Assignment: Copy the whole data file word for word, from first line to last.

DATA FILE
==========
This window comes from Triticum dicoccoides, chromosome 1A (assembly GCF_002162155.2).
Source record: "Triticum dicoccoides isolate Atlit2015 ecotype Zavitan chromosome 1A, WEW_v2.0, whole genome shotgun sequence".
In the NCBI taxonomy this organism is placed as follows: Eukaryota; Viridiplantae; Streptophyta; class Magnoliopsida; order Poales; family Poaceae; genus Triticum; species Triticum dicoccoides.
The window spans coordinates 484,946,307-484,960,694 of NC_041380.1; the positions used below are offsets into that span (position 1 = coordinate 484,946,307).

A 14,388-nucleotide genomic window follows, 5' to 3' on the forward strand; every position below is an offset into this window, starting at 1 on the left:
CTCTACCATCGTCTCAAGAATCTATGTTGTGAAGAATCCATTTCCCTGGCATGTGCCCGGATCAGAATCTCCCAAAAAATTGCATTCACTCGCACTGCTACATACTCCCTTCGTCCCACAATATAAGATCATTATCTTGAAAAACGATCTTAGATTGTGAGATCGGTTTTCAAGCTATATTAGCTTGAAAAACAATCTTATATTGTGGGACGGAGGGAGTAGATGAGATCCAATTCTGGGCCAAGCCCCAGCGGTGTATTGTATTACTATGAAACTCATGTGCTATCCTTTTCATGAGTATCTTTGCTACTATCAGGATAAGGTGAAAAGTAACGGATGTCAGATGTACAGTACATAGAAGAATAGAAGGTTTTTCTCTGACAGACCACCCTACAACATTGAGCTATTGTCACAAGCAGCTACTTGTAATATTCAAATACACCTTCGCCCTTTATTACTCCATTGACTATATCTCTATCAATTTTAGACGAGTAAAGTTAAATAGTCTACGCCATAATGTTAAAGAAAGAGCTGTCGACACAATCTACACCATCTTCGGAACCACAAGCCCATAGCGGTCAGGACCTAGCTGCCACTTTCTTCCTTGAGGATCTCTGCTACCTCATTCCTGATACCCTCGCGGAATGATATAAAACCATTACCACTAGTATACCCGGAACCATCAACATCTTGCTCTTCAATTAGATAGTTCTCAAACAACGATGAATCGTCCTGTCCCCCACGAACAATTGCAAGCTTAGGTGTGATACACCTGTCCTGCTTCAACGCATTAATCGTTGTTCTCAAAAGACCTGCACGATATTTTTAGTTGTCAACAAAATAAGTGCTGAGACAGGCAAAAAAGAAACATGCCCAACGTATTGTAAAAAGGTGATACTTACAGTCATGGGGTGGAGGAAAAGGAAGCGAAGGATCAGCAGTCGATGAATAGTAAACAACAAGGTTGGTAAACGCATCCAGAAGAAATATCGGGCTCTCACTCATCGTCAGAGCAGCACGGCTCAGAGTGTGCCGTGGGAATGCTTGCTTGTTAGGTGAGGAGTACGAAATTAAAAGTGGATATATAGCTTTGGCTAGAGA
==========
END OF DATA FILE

This window comes from Triticum dicoccoides, chromosome 1A (assembly GCF_002162155.2).
Source record: "Triticum dicoccoides isolate Atlit2015 ecotype Zavitan chromosome 1A, WEW_v2.0, whole genome shotgun sequence".
In the NCBI taxonomy this organism is placed as follows: Eukaryota; Viridiplantae; Streptophyta; class Magnoliopsida; order Poales; family Poaceae; genus Triticum; species Triticum dicoccoides.
The window spans coordinates 484,946,307-484,960,694 of NC_041380.1; the positions used below are offsets into that span (position 1 = coordinate 484,946,307).

A 14,388-nucleotide genomic window follows, 5' to 3' on the forward strand; every position below is an offset into this window, starting at 1 on the left:
CTCTACCATCGTCTCAAGAATCTATGTTGTGAAGAATCCATTTCCCTGGCATGTGCCCGGATCAGAATCTCCCAAAAAATTGCATTCACTCGCACTGCTACATACTCCCTTCGTCCCACAATATAAGATCATTATCTTGAAAAACGATCTTAGATTGTGAGATCGGTTTTCAAGCTATATTAGCTTGAAAAACAATCTTATATTGTGGGACGGAGGGAGTAGATGAGATCCAATTCTGGGCCAAGCCCCAGCGGTGTATTGTATTACTATGAAACTCATGTGCTATCCTTTTCATGAGTATCTTTGCTACTATCAGGATAAGGTGAAAAGTAACGGATGTCAGATGTACAGTACATAGAAGAATAGAAGGTTTTTCTCTGACAGACCACCCTACAACATTGAGCTATTGTCACAAGCAGCTACTTGTAATATTCAAATACACCTTCGCCCTTTATTACTCCATTGACTATATCTCTATCAATTTTAGACGAGTAAAGTTAAATAGTCTACGCCATAATGTTAAAGAAAGAGCTGTCGACACAATCTACACCATCTTCGGAACCACAAGCCCATAGCGGTCAGGACCTAGCTGCCACTTTCTTCCTTGAGGATCTCTGCTACCTCATTCCTGATACCCTCGCGGAATGATATAAAACCATTACCACTAGTATACCCGGAACCATCAACATCTTGCTCTTCAATTAGATAGTTCTCAAACAACGATGAATCGTCCTGTCCCCCACGAACAATTGCAAGCTTAGGTGTGATACACCTGTCCTGCTTCAACGCATTAATCGTTGTTCTCAAAAGACCTGCACGATATTTTTAGTTGTCAACAAAATAAGTGCTGAGACAGGCAAAAAAGAAACATGCCCAACGTATTGTAAAAAGGTGATACTTACAGTCATGGGGTGGAGGAAAAGGAAGCGAAGGATCAGCAGTCGATGAATAGTAAACAACAAGGTTGGTAAACGCATCCAGAAGAAATATCGGGCTCTCACTCATCGTCAGAGCAGCACGGCTCAGAGTGTGCCGTGGGAATGCTTGCTTGTTAGGTGAGGAGTACGAAATTAAAAGTGGATATATAGCTTTGGCTAGAGA